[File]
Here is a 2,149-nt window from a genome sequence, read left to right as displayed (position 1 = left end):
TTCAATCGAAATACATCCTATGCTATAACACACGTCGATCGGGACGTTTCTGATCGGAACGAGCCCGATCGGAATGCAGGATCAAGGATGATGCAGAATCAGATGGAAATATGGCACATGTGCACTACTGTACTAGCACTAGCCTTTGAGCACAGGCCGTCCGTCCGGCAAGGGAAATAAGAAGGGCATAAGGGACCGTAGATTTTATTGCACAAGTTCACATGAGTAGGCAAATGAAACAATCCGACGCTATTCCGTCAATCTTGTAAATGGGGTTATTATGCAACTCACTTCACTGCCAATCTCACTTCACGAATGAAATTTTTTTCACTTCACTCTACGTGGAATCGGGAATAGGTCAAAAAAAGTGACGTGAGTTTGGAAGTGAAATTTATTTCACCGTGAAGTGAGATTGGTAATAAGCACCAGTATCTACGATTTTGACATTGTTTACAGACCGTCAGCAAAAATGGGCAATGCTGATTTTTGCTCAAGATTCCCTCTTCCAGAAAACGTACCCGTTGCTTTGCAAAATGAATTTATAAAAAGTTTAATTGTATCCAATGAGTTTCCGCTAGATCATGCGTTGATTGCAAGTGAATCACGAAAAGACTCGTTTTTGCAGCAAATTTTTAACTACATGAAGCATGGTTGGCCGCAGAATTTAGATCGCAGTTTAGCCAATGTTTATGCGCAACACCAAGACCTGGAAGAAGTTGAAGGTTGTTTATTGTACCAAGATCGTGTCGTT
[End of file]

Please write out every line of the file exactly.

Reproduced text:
Here is a 2,149-nt window from a genome sequence, read left to right as displayed (position 1 = left end):
TTCAATCGAAATACATCCTATGCTATAACACACGTCGATCGGGACGTTTCTGATCGGAACGAGCCCGATCGGAATGCAGGATCAAGGATGATGCAGAATCAGATGGAAATATGGCACATGTGCACTACTGTACTAGCACTAGCCTTTGAGCACAGGCCGTCCGTCCGGCAAGGGAAATAAGAAGGGCATAAGGGACCGTAGATTTTATTGCACAAGTTCACATGAGTAGGCAAATGAAACAATCCGACGCTATTCCGTCAATCTTGTAAATGGGGTTATTATGCAACTCACTTCACTGCCAATCTCACTTCACGAATGAAATTTTTTTCACTTCACTCTACGTGGAATCGGGAATAGGTCAAAAAAAGTGACGTGAGTTTGGAAGTGAAATTTATTTCACCGTGAAGTGAGATTGGTAATAAGCACCAGTATCTACGATTTTGACATTGTTTACAGACCGTCAGCAAAAATGGGCAATGCTGATTTTTGCTCAAGATTCCCTCTTCCAGAAAACGTACCCGTTGCTTTGCAAAATGAATTTATAAAAAGTTTAATTGTATCCAATGAGTTTCCGCTAGATCATGCGTTGATTGCAAGTGAATCACGAAAAGACTCGTTTTTGCAGCAAATTTTTAACTACATGAAGCATGGTTGGCCGCAGAATTTAGATCGCAGTTTAGCCAATGTTTATGCGCAACACCAAGACCTGGAAGAAGTTGAAGGTTGTTTATTGTACCAAGATCGTGTCGTT